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Stické, also called stické tennis, is an indoor racquet sport invented in the late 19th century merging aspects of real tennis, racquets and lawn tennis. It derives from sphairistikè (Ancient Greek meaning "the art of playing ball"), the term originally given to lawn tennis by Walter Clopton Wingfield.

Manner of play[edit]

Stické is played with standard lawn tennis racquets and low pressure balls in an enclosed court. The court is somewhat similar to a real tennis court in shape, but is smaller (about 78 feet by 27 feet) and different in construction. Play takes place using all the basics of lawn tennis and the same scoring system, with the addition of side and back walls. Players face each other over the net in pairs.

As in real tennis, there is a penthouse, used throughout the game as a playing surface and on which the service has to land to start each point.[1] Some courts have a penthouse only down the side, while others have a penthouse at both ends as well.


There were over 50 courts built throughout the British Empire since 1875. The game was created in the 1870’s by the Royal Regiment of Artillery in order to keep soldiers fit. The first court was constructed using large artillery targets.[2] The dimensions of the Taplow Court built by Lord Desborough in 1892 became the standard. In the early 20th century, stické was a popular recreation at many country houses. At the time it was one of the few games that was played by both men and women.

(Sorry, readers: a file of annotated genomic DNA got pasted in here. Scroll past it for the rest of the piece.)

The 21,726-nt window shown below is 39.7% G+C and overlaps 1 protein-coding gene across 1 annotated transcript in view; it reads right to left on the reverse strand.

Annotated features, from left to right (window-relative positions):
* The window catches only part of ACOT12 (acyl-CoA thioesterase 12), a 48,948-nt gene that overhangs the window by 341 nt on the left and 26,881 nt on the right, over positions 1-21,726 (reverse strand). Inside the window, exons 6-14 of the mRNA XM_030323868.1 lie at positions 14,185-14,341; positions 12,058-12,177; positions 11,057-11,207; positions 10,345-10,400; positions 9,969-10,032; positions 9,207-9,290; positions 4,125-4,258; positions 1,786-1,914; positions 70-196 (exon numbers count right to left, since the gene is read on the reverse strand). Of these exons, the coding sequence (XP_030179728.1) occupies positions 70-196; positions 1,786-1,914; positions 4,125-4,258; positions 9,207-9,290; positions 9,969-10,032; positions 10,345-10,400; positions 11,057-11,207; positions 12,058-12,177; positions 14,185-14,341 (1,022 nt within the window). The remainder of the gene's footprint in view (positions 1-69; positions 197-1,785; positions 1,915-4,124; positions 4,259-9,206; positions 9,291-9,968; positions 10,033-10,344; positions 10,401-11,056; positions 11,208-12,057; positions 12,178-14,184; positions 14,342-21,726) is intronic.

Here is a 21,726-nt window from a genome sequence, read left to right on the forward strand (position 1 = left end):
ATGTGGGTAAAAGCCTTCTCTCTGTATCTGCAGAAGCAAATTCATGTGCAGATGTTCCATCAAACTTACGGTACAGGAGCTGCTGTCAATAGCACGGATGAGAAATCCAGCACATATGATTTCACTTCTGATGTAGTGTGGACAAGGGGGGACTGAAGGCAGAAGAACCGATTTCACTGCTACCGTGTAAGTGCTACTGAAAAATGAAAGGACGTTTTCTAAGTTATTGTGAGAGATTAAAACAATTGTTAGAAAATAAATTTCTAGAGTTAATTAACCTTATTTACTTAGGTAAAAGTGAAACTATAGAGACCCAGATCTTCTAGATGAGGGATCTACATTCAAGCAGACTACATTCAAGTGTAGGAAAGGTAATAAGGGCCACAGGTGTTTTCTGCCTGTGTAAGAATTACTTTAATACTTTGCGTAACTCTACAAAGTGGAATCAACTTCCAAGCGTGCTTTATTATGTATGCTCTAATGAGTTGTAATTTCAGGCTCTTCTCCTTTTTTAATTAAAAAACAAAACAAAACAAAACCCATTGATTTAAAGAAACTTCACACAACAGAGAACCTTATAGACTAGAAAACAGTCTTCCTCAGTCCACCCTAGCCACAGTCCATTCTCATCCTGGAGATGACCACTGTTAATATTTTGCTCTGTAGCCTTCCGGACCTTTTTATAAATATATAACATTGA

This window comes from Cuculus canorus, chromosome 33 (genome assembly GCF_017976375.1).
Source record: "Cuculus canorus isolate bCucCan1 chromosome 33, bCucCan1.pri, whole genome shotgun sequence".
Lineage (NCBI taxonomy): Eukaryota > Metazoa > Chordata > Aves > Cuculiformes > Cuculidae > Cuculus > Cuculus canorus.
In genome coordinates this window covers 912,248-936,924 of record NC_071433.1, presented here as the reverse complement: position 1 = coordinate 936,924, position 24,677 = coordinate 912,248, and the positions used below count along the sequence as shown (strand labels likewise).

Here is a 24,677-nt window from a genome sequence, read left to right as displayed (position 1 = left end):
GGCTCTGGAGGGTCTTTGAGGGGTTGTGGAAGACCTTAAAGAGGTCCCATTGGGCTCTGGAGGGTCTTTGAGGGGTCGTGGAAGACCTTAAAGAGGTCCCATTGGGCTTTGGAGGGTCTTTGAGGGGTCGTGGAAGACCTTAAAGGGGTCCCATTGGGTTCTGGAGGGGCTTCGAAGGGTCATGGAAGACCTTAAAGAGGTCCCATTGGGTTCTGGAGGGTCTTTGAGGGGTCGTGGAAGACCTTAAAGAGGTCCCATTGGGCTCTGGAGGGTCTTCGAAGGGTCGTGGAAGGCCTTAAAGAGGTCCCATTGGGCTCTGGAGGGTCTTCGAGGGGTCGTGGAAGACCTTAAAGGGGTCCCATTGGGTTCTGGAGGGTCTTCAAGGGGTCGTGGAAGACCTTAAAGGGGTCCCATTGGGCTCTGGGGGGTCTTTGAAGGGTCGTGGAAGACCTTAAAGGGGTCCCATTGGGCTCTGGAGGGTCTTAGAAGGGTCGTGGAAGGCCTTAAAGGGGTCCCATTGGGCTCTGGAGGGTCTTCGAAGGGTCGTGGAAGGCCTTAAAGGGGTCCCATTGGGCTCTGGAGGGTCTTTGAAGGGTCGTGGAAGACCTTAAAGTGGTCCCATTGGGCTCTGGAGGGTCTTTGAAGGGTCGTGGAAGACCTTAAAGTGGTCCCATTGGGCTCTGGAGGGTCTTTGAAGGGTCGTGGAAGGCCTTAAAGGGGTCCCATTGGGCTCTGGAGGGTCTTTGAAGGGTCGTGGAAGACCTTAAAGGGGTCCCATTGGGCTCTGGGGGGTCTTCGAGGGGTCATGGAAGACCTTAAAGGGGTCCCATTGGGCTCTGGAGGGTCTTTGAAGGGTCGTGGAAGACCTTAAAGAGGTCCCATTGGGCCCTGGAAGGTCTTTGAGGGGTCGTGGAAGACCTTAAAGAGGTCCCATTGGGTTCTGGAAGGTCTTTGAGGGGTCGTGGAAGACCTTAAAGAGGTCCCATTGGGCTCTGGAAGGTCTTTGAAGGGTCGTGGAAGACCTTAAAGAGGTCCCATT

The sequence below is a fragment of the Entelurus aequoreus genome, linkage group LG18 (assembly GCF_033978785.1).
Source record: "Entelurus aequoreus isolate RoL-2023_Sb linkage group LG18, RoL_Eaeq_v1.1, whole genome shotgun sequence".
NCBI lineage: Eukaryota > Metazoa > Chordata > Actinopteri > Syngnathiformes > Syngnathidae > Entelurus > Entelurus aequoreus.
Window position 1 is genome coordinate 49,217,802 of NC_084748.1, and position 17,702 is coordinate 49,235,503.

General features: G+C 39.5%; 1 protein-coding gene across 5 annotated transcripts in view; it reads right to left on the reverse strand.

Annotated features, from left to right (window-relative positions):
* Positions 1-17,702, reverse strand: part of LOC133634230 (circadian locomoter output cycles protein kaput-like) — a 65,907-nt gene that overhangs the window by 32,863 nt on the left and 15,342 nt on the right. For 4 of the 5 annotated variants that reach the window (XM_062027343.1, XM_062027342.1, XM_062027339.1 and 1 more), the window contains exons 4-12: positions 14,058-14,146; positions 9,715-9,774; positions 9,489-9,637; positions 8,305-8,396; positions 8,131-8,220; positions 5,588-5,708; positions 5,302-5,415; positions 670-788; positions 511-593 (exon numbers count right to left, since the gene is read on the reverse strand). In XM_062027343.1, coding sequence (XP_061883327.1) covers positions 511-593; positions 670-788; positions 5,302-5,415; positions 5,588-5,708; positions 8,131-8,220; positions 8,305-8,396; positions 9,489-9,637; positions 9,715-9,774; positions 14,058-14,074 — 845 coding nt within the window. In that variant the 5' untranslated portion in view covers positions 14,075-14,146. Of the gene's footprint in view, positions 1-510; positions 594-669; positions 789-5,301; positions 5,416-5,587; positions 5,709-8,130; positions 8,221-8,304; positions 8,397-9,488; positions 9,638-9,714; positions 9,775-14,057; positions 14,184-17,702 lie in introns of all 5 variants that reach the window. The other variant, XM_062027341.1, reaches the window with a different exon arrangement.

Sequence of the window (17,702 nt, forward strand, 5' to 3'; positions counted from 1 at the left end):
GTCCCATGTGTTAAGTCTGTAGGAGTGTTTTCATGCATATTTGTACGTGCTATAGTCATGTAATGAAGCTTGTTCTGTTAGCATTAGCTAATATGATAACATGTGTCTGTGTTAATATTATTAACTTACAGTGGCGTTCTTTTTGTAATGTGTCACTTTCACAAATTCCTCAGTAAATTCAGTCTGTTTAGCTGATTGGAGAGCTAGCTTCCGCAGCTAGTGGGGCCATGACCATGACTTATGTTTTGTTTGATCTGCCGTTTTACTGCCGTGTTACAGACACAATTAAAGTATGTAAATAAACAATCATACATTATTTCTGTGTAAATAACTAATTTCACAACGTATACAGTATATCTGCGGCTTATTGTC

As of 2005 there are only three playable courts remaining:

Both English courts have active player groups, with an exception of Knightshayes during August to November 2015. During this time, the court was used to present an exhibition on the First World War, as the stické court was used throughout both the world wars as wards for wounded soldiers when the estate was used as a military hospital. The Indian court is primarily used for badminton.

A book about the sport, Sticke Tennis by Graham Tomkinson, was published in 2004.

A book The Rise and Fall of Sticke Tennis 1874-1939 by Nigel Courtenay à Brassard, was published by Ronaldson Publications in 2017.


  1. ^ Sarah Jones (22 October 2009). "Forget tennis, anyone for Stické?". BBC.
  2. ^ Jack Blackburn (21 August 2023). "Stické spot: little-known cousin of tennis could soon die out". The Times.

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